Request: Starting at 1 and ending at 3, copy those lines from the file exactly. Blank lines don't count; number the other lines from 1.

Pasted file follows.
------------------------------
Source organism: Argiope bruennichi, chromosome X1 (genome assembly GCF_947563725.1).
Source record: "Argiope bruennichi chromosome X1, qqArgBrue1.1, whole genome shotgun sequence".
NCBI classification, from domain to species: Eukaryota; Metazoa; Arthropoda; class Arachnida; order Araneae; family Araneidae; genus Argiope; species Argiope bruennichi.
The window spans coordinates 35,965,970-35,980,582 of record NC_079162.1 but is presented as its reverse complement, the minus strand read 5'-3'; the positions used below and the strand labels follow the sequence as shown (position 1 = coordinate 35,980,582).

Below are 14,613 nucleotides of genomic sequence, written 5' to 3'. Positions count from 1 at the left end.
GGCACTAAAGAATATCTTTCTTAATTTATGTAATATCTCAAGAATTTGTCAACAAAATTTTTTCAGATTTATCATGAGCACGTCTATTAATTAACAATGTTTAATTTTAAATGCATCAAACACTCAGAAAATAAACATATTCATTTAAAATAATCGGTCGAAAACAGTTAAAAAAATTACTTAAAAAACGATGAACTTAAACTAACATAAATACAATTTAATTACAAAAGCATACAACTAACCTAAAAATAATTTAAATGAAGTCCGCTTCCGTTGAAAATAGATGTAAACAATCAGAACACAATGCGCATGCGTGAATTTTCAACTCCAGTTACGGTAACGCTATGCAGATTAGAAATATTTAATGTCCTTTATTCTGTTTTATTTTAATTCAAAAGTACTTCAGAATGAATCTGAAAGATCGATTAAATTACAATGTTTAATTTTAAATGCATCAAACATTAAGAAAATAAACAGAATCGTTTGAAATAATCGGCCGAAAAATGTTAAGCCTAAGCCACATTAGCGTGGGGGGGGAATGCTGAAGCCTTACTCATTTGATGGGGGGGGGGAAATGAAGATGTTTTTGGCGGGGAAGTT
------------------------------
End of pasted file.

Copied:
Source organism: Argiope bruennichi, chromosome X1 (genome assembly GCF_947563725.1).
Source record: "Argiope bruennichi chromosome X1, qqArgBrue1.1, whole genome shotgun sequence".
NCBI classification, from domain to species: Eukaryota; Metazoa; Arthropoda; class Arachnida; order Araneae; family Araneidae; genus Argiope; species Argiope bruennichi.